Cameron pledges end to poverty trap for jobless

Tory leader blames the benefits system for keeping people out of work
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Indy Politics

Some of Britain's unemployed are worse off when they accept a job, David Cameron claimed yesterday as he promised to simplify the country's benefits system and put an end to the "poverty trap".

Welfare reform was a central theme of the Tory leader's conference speech earlier this month, during which he said that some single mothers who choose to work would lose 96p in every pound they earned as a result of tax and the loss of benefits. But he went even further yesterday after new data suggested that some people would actually lose money by moving off benefits and into work. Using research by the Office of National Statistics, Mr Cameron said that an unemployed couple with no children would be £9.27 a week worse off if one of them decided to take a part-time job, while an unemployed couple with three children also faced losing out by accepting low-skilled work once travel costs were included.

"What sort of crazy signal does this send out?" Mr Cameron asked. "Don't strive for independence, don't try to provide for your family, don't try to do the responsible thing."

George Osborne, the shadow Chancellor, will now draw up plans to reform the system along with Theresa May, the shadow Pensions Secretary, and Iain Duncan Smith, the party's former leader, who now advises on welfare reform.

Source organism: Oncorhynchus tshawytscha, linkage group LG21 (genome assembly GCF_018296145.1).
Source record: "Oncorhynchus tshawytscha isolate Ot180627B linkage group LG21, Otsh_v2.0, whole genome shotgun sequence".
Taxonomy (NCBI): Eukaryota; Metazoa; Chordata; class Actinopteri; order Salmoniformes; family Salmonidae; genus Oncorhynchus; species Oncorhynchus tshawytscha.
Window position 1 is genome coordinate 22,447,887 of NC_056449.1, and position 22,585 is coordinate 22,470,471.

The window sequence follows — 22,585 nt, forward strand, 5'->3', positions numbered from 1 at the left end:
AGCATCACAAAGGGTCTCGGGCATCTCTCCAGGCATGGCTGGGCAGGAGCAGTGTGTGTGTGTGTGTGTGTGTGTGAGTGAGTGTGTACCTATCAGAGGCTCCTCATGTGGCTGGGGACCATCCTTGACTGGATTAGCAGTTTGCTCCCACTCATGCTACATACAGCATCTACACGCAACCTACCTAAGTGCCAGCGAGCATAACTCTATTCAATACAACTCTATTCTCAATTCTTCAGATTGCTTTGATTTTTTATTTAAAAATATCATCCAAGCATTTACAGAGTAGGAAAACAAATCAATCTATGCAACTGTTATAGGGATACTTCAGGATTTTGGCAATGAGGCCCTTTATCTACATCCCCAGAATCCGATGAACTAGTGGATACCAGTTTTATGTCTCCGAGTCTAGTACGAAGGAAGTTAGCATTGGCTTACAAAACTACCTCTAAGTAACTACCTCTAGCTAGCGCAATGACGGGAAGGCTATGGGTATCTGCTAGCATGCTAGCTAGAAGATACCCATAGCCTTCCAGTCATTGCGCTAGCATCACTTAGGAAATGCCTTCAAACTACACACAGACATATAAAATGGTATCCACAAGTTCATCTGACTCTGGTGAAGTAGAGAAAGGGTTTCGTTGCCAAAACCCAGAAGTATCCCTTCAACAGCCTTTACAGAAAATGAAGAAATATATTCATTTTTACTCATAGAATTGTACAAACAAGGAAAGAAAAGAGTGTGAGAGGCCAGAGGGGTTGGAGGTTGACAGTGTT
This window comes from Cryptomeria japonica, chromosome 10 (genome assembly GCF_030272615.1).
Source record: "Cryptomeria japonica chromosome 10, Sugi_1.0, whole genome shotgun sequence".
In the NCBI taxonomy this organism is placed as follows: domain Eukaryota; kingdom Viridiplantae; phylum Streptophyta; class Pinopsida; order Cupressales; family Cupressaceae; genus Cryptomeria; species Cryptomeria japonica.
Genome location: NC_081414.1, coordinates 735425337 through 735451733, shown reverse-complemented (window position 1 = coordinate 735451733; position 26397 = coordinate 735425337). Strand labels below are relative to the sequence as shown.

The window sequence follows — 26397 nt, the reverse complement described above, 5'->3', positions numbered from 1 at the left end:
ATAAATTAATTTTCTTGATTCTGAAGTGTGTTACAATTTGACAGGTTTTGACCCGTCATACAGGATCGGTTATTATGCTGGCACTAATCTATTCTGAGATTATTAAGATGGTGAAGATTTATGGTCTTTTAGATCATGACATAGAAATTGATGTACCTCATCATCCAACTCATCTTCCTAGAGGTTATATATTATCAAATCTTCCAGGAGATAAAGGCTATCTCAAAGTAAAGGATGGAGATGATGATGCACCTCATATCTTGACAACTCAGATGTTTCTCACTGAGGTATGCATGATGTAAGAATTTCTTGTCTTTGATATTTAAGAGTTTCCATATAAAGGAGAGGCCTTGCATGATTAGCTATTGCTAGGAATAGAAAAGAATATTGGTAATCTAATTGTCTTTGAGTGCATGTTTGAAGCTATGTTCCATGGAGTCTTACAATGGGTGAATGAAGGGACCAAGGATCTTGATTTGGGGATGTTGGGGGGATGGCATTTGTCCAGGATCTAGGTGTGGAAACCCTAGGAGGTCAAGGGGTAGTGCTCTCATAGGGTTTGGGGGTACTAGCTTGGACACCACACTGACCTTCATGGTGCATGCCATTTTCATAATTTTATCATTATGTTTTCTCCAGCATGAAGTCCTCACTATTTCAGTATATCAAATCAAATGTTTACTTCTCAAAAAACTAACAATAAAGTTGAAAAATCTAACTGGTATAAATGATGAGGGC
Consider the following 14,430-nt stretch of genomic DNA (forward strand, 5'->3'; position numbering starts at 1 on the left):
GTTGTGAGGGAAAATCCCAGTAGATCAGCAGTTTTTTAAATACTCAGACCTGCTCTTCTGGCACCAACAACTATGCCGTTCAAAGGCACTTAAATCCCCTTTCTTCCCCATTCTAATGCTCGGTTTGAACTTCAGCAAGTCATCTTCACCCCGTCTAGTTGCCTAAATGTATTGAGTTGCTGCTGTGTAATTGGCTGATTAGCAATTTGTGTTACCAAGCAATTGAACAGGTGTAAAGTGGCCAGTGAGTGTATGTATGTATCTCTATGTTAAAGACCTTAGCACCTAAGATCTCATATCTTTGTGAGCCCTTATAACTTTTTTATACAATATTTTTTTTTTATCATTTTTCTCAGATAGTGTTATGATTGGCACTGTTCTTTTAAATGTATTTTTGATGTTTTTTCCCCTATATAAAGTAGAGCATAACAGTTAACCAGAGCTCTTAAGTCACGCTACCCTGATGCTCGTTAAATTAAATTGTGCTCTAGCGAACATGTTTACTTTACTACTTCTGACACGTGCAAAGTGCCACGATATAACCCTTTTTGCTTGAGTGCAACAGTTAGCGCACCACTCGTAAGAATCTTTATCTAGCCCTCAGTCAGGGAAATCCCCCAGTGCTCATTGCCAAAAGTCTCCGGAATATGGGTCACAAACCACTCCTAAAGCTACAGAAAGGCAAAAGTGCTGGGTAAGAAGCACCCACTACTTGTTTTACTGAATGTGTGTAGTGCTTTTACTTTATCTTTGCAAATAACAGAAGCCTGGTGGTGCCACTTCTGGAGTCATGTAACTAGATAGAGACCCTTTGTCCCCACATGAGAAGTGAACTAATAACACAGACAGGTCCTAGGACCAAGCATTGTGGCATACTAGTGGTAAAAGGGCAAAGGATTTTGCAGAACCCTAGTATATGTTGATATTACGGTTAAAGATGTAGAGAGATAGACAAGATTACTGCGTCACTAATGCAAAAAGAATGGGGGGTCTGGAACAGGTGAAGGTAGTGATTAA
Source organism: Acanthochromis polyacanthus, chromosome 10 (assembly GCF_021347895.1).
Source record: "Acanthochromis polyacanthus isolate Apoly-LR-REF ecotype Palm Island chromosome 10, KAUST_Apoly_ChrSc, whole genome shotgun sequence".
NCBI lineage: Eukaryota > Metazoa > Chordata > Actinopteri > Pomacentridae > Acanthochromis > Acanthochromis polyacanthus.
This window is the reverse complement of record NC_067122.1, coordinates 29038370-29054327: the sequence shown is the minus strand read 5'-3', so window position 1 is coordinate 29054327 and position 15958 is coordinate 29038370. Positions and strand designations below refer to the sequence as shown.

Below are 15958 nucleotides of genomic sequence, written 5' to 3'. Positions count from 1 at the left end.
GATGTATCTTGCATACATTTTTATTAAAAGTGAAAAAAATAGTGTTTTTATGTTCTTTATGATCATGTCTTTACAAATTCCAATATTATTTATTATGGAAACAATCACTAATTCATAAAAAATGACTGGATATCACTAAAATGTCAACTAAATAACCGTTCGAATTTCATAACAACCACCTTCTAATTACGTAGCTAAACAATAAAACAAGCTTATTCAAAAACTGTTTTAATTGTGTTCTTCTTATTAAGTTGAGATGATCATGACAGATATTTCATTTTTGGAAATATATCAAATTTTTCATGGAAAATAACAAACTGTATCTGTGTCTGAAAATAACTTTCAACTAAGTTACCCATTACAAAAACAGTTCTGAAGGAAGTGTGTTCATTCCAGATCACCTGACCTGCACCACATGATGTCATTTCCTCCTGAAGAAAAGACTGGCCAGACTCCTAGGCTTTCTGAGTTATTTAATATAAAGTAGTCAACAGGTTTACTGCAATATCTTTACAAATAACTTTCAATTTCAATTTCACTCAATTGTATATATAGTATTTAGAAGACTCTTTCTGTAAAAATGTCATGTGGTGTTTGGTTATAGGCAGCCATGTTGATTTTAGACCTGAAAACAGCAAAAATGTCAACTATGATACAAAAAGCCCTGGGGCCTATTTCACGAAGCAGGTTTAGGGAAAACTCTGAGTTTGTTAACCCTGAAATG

The number of people receiving benefits has been stubbornly stuck around 5.4 million for the last decade. Around 2.1 million people currently receive income support, more than one million are on jobseeker's allowance, and 2.6 million receive incapacity benefit.

The move signals that Mr Cameron has dismissed radical recommendations already made by Mr Duncan Smith as unaffordable. His Centre for Social Justice (CSJ) had called for some vulnerable groups to be allowed to hold on to some benefits once in work, which would have cost an extra £2.7bn a year in the short term. "It would be wrong to commit yourself without full consideration of something that could cost a lot of money," Mr Cameron said.

The Government immediately accused Mr Cameron of spin, arguing that the statistics he had cited only referred to "potential scenarios" rather than real households. A spokeswoman for the Department for Work and Pensions also said that the number of people who would not benefit financially from finding work was effectively zero, down from 5,000 families in 1998.

Mr Cameron also revealed that his shadow Cabinet would begin to publish details of their priorities once in Government in a bid to counter claims that his party is light on policy. In an echo of New Labour's 1997 billboard campaign that set out five "pledges" to voters, shadow ministers have been told to begin unveiling their priorities for their departments from next week.

"We want to give people confidence that we can, in government, make change happen," he said. "I don't think ministers can accomplish much unless they have an incredibly clear idea about what they want to achieve and how they will go about it. Ministers can't deal with everything at once and they shouldn't try to. Instead they should prioritise what really matters and reforms that will make the biggest difference and be single-minded about achieving them."


Number of pence in the pound the Tories claim some single mothers lose by taking a job.